Just looking at the tracklist brings the memories back. In 1998 I was in 7th grade, which was a tough time for me. Not just because of the events detailed here, but also because a month prior to that, I got busted for shoplifting at a convenience store. Only I didn’t steal anything; on camera it appeared a candy bar went up the arm of my jacket sleeve, and I got slapped with a $350 fine. I begged and pleaded, saying probably the same things every petty criminal did in middle school, but they had some evidence – apparently their inventory was off by exactly one candy bar, though they wouldn’t tell me which one. They offered me a choice; either pay the fine or enroll in a “Second Chance” program for only 45 bucks, where I’d learn why shoplifting is not at all the victimless crime I apparently thought it was. Oh, and I had to call the owner of the Kwik Trip and apologize to him directly for taking a 59 cent candy bar. The condition was that they were only gonna offer me that sweet deal if I agreed not to fight the charge, and thus, admit to my family that I was a thief, and a liar to boot. At no point did it occur to me that the police department might not have done their due diligence on this one, or that maybe the inventory thing was a standard line they use to get kids to admit they stole things. Seems like such small potatoes today but back then it felt like the end of the world. You never forget the disappointed look on your parents faces at that age.
But that was me at 13, a kid who kept finding ways to get himself into trouble, though not brave enough to actually get out of line. Not much of an identity, with the misfortune of having most of his elementary school friends go to the other middle school, and a stigma over his head that kept him from making new ones. And so I spent a lot of time alone, taking solace in things like music and computer games. For me, Cake were the right band at the right time. I loved how flippant they sounded, how out of time they seemed, and how great and catchy all those guitar riffs were. I loved John McCrea, a frontman who sung everything with the enthusiasm of a teenager at a church service, who added a bunch of ad libbed nonsense and let the background vocals speak louder than the lead. And that trumpet, so punchy and direct – they were everything that I thought a pop band could not be, so likeable yet terminally un-hip, as pop radio had not gone through the full-on irony phase that it would a decade later. They were like a suburban rock n’ roll band that accidentally hired a Mariachi. I watched MTV News one day and they had a story about how Cake had played some kid’s Bar Mitzvah simply because he wrote the band and asked them to, requesting only that they played some deep album track called “Race Car Ya-Yas”, about as half-assed a tune as Cake would ever do (and all the better for it). To me this was about the coolest thing any band could do, something I hoped the megastar version of myself that lives in an alternate universe would take the time out to do.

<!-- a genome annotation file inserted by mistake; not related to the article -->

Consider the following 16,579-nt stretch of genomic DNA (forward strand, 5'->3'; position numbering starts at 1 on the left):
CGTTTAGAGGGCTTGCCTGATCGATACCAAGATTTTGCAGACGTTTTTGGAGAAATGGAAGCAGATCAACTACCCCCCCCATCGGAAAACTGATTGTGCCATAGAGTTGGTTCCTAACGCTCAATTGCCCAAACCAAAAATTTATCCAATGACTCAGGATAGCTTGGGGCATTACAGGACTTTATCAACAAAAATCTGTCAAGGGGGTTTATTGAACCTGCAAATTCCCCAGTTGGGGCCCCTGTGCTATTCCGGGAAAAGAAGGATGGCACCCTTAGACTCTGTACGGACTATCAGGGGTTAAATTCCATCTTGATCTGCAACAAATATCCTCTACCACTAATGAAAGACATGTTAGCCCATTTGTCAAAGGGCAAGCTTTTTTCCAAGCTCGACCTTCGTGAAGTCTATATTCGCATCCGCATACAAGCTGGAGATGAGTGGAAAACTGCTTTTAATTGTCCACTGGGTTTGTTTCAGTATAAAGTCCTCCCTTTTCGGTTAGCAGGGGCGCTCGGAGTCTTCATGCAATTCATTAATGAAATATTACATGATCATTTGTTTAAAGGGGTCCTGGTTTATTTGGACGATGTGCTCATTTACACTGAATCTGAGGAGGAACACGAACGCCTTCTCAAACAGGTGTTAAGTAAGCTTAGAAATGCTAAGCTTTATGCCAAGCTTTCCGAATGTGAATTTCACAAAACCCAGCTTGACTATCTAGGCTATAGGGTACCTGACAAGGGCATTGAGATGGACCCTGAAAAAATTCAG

Cake weren’t built for stardom, but they found it anyway. Fashion Nugget was one of the big alt-rock albums of ’96, a fun listen but also an arbiter of absurdity. There was a completely straight (?) cover of “I Will Survive”, some nonsensical free-association rhymes, a rockabilly tune, some overbearing Latin influences, and a song that shoehorned in F-bombs for no reason whatsoever. You really didn’t know if they were brilliant or if they were just throwing shit at the wall. Most importantly there was the rap-rock hybrid “The Distance”, which became the ubiquitous hit every band in their position so desperately needed. This was what was selling in ’96 – Beck, Soul Coughing, Pavement, hell even They Might be Giants all covered this sort of territory. “The Distance” is not a particularly good song; one could argue that it paved the way for “All Star” and “One Week”, though it gains points for at least being a bona fide rock song, in some sense. It sticks out even in Cake’s own discography, and if you look at the songwriting credits, you can find out why – it is one of two songs in the band’s catalogue written solely by guitarist Greg Brown (the other, “Mr. Mastodon Farm”, is even more of an oddball). This would be like Andy Summers writing The Police’s greatest hit – though the acrimony that caused Brown to split soon after never was made public, it’s been strongly suggested that Brown writing the band’s biggest hit rather than the frontman McCrea had a lot to do with it.